Being a Canadian woman writer of European descent, I came into Fauzia Rafique’s The Adventures of SahebaN without background knowledge of the role (Mirza) Sahiba plays in much of traditional Punjabi culture. The beauty of Rafique’s text however, is how my lack does not impact my understanding of how the narrative turns a cultural model for perfection (Sahiba) on her head to showcase the flaws of that very perfection, and (in particular) to show that a woman can be honourable, and pure, and loyal, without bowing to the restrictive ideas and expectations that society and religion place upon her.
As Canadians, we are well-used to recognizing “Reconciliation” as a kind of buzzword for the rights of Indigenous and First Nations peoples. I for one have heard the term used in discourses ranging from the political to the geographical, and yet, (I am humbled to admit) I barely have a grasp on what that means for someone like me: a white female living within 23 years of Canada’s last residential school closure.
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Original Article Authored by Jessica Barratt.
We’d gotten a vehicle to Mars for Christ’s sake, and this is what they choose to celebrate? Curiosity, out there all on his—its—own, humming to the frequency of “Happy Birthday”? Mics up to max, an ear-numbing static filling our large control room, some of the more senior staff sing loudly over the noise while eating crumbly cupcakes over their consoles. Normally I might put a stop to it, but they’d been working so hard.
“Of our experience, we already know everything we know. It’s listening to what someone else knows that’s important.”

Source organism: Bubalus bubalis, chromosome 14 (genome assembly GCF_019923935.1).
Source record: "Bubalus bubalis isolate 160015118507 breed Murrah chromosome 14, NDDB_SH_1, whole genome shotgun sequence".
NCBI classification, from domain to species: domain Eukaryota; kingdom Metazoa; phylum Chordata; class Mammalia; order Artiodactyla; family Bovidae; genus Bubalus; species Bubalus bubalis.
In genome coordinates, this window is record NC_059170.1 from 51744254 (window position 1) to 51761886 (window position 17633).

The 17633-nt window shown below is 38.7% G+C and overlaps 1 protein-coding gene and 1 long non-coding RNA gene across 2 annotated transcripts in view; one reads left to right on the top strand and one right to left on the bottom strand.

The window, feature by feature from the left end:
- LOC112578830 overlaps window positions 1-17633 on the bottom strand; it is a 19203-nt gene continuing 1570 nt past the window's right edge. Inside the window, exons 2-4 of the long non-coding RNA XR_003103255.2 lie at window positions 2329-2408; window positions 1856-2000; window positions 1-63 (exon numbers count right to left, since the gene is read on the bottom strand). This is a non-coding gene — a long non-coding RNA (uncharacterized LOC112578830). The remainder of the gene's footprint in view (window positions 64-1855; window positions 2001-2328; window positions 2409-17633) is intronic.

–Overheard in Edmonton
It was a phrase that caught me off guard, hanging in the air long after I’d mentally said goodbye to my fellow LRT-goer, who I would never meet. Simple, unassuming, and effective: The more you listen, the more you learn.
For the last six years, I’ve been a freelancer. Even when I was still at school, even when I worked full time as a server, an administrator, an intern, I managed a whole other venture on the side, building it step-by-step. Just six months ago, I decided to take the full brunt of it–I risked my livelihood in trusting my trade to vest the rewards for which my heart yearned: not just money, but freedom. And, I wanted to create a life that was only writing.
“What?” you may be asking. “Writers don’t make money doing what they love.”
Well, believe what you want, but right now I want to tell you how I am challenging those odds and making money writing for others, writing for myself, and writing exactly what I want to be writing–no regrets.
I’m one of the lucky ones. I mean, I never got hooked.
Could’ve happened of course, that’s always a danger when you’re a Trader. Got a whole supply at my fingertips, could tap in anytime I want–be like those kingpins over there, rattling their yellow teeth my way, hopped up on the stuff, eyes crazy. But that’s not my style. A Trader’s gotta be fair, has to be clean. If he ain’t he’ll just be pushing for his own benefit. That’s not what it’s about, you know? It’s about helping people.
I’ve been doing this a long time, know all the tricks. That’s why I can call this side of town my own; everyone comes to me. They know I’ll be good to them, that I won’t cheat. I’m running a good thing, here. Got drop points all over the place, a few Runners and a couple of Recruiters. Good ones too. But they all know I’ve only got one rule: don’t get hooked and I’ll keep paying. Get hooked, and I’ll make sure you pay double-double.